HUFF v. MACON BEHAVIORAL HEALTH TREATMENT et al
ORDER GRANTING 10 Motion to Dismiss. Defendants' Motion is granted, and the Plaintiff's claims seeking monetary relief are dismissed. The Plaintiff's claims for injunctive relief shall go forward. Ordered by Judge Marc Thomas Treadwell on 4/18/2012. (tlh)
IN THE UNITED STATES DISTRICT COURT
MIDDLE DISTRICT OF GEORGIA
MACON BEHAVIORAL HEALTH
TREATMENT, et al.,
CIVIL ACTION NO. 5:11-CV-455 (MTT)
I. Factual and Procedural Background
This matter is before the Court on the Defendants’ Motion to Dismiss. (Doc. 10).
On or about February 11, 2009, Plaintiff Renee Huff filed charges with the Equal
Employment Opportunity Commission, alleging discrimination by her employer, the
Defendants, based on her race and age. The alleged discrimination occurred from May
2008 until January 2009, when the Plaintiff’s employment was terminated. On July 17,
2009, the Plaintiff and her husband filed for Chapter 13 bankruptcy and attached their
bankruptcy schedules and statements. See In re Huff, No. 09-52233 (Bankr. M.D. Ga.
2009).1 The bankruptcy petition did not identify the Plaintiff’s employment discrimination
claims. The Plaintiff’s Chapter 13 plan was confirmed by the bankruptcy court on
October 13, 2009. The Plaintiff received a notice of right to sue letter from the EEOC in
A district court may take judicial notice of public records, including bankruptcy pleadings, and
may consider them on a motion to dismiss without converting the motion to one for summary
judgment. See Universal Express, Inc. v. U.S. S.E.C., 177 Fed. Appx. 52, 53-54 (11th Cir.
August 2011. The Plaintiff then filed this lawsuit on November 14, 2011, seeking both
monetary and injunctive relief.
The Defendants contend that the Plaintiff should be judicially estopped from
pursuing her employment discrimination claims seeking monetary relief because she
failed to disclose her discrimination claims to the bankruptcy court.2
A. Motion to Dismiss Standard
To avoid dismissal pursuant to Federal Rule of Civil Procedure 12(b)(6), a
complaint must contain specific factual matter to “‘state a claim to relief that is plausible
on its face.’” Ashcroft v. Iqbal, 556 U.S. 662, 129 S. Ct. 1937, 1949 (2009) (quoting Bell
Atl. Corp. v. Twombly, 550 U.S. 544, 570 (2007)). “At the motion to dismiss stage, all
well-pleaded facts are accepted as true, and the reasonable inferences therefrom are
construed in the light most favorable to the plaintiff.” Garfield v. NDC Health Corp., 466
F.3d 1255, 1261 (11th Cir. 2006). However, “where the well-pleaded facts do not permit
the court to infer more than the mere possibility of misconduct, the complaint has
alleged—but it has not ‘show[n]’—that the pleader is entitled to relief.” Iqbal, 129 S. Ct.
at 1950 (internal quotations and citation omitted). “[C]onclusory allegations,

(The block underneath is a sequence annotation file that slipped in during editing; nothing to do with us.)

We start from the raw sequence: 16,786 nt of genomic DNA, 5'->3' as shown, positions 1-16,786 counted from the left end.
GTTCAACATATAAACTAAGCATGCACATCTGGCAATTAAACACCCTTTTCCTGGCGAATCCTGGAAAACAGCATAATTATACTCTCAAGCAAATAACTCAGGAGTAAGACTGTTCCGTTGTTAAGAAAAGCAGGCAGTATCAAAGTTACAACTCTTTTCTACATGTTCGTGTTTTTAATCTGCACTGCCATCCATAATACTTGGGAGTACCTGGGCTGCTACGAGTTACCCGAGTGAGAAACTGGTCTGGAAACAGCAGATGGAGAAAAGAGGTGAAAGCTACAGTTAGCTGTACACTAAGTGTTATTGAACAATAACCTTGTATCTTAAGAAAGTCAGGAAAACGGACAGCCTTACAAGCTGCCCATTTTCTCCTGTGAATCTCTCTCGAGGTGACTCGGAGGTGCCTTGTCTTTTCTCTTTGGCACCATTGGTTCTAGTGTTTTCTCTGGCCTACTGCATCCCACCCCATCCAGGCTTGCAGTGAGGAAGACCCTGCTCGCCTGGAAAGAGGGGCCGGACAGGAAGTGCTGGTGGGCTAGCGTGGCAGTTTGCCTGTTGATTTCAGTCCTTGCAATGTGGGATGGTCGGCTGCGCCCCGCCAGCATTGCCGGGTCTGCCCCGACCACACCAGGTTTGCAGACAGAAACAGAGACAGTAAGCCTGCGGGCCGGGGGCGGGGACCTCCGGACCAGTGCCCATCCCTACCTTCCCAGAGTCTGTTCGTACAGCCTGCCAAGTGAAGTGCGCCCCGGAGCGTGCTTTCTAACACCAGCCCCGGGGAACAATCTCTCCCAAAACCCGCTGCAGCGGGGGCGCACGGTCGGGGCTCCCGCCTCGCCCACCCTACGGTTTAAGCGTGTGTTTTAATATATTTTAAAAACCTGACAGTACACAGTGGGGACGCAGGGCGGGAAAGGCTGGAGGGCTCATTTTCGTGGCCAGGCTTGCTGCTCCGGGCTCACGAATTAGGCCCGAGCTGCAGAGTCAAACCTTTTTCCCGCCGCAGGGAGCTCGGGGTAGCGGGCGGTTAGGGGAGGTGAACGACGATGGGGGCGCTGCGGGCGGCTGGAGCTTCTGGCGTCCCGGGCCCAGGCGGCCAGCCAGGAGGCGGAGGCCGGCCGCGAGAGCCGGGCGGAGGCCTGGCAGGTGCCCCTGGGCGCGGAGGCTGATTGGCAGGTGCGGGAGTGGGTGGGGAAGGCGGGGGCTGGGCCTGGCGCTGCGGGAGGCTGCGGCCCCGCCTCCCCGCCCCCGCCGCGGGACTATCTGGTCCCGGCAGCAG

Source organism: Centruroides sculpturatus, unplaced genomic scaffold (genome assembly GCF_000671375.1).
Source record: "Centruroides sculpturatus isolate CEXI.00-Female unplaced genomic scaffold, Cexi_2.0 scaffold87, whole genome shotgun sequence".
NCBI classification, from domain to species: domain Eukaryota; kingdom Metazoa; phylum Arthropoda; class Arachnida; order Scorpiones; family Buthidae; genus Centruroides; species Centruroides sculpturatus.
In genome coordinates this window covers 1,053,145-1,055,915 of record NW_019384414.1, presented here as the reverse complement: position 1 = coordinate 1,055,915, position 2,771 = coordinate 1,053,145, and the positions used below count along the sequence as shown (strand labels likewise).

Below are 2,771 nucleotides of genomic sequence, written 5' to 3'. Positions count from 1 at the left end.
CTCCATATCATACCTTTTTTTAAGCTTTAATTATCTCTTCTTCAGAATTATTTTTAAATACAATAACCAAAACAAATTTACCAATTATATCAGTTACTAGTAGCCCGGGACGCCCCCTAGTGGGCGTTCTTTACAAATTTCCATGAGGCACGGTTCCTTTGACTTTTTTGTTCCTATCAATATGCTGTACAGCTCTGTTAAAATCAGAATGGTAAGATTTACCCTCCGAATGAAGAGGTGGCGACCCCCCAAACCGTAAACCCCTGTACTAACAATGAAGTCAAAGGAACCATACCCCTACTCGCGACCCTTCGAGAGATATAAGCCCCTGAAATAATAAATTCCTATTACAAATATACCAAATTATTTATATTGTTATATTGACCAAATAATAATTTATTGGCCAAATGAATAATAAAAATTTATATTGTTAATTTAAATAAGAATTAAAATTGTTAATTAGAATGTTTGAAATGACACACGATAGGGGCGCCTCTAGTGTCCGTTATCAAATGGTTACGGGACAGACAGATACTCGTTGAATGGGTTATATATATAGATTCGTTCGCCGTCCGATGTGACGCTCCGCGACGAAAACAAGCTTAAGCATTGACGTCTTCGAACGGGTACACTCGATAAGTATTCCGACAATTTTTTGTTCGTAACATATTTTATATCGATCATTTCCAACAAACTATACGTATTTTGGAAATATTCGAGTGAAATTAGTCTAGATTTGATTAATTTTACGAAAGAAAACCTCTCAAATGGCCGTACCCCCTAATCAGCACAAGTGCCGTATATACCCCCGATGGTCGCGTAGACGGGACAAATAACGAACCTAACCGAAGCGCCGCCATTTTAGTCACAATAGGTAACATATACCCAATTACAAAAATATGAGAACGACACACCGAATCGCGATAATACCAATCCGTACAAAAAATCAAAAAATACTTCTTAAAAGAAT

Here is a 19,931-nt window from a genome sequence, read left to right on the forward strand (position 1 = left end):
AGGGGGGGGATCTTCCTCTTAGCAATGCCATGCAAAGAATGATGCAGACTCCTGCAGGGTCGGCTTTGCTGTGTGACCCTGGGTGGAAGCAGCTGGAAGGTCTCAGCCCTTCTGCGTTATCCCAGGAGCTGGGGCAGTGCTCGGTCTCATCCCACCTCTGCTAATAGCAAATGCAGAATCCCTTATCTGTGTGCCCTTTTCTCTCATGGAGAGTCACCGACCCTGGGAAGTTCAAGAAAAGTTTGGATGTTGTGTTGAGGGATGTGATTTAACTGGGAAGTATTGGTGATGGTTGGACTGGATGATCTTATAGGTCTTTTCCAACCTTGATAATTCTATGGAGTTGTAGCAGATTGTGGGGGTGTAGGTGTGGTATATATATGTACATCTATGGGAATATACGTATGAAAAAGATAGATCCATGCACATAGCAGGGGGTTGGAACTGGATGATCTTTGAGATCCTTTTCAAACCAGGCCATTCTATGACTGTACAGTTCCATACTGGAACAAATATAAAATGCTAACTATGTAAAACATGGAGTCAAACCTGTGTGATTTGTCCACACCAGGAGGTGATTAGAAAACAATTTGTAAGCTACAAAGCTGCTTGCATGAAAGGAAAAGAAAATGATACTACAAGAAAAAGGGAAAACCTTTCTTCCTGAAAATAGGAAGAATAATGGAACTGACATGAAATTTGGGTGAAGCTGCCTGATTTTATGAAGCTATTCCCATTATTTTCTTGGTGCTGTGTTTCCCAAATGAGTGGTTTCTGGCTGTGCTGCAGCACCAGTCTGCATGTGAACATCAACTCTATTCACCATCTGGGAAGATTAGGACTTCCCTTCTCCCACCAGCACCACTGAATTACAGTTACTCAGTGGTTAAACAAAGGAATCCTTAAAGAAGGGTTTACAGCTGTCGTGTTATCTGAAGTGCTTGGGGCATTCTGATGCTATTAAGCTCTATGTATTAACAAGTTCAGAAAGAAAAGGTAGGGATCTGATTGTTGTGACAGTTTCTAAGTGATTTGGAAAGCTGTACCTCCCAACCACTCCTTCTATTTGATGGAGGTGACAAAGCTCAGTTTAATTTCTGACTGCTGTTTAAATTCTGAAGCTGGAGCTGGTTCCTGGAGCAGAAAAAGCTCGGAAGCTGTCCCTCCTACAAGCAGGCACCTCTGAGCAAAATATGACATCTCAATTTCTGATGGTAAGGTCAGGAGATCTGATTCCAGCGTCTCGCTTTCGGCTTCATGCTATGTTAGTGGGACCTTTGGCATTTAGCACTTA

unwarranted deductions of facts or legal conclusions masquerading as facts will not
prevent dismissal.” Oxford Asset Mgmt., Ltd. v. Jaharis, 297 F.3d 1182, 1188 (11th Cir.
On April 2, 2012, the Court ordered the Plaintiff to amend her bankruptcy petition to disclose
this lawsuit. The Plaintiff’s bankruptcy attorney notified the Court on April 17, 2012, that the
Plaintiff’s bankruptcy petition had been amended and this lawsuit disclosed. The Court’s April 2,
2012, order directing the Plaintiff to disclose this action in her bankruptcy case was entered with
the intention of allowing the Plaintiff to potentially avoid judicial estoppel and the subsequent
dismissal of her claims for monetary relief. Upon review of the applicable case law, however,
and as discussed in more detail below, the Court’s intended “remedy” does not bar application
of judicial estoppel.
2002). When there are dispositive issues of law, a court may dismiss a claim
regardless of the alleged facts. Marshall Cnty. Bd. of Educ. v. Marshall Cnty. Gas Dist.,
992 F.2d 1171, 1174 (11th Cir. 1993).
B. Judicial Estoppel
Judicial estoppel is an equitable doctrine which prevents a party from “asserting
a claim in a legal proceeding that is inconsistent with a claim taken by that party in a
previous proceeding.” Robinson v. Tyson Foods, Inc., 595 F.3d 1269, 1273 (11th Cir.
2010) (internal quotations and citation omitted). The Eleventh Circuit has identified two
primary factors for establishing the bar of judicial estoppel. “First, it must be shown that
the allegedly inconsistent positions were made under oath in a prior proceeding.
Second, such inconsistencies must be shown to have been calculated to make a
mockery of the judicial system.” Burnes v. Pemco Aeroplex, Inc., 291 F.3d 1282, 1285
(11th Cir. 2002) (internal quotations and citation omitted). These factors are not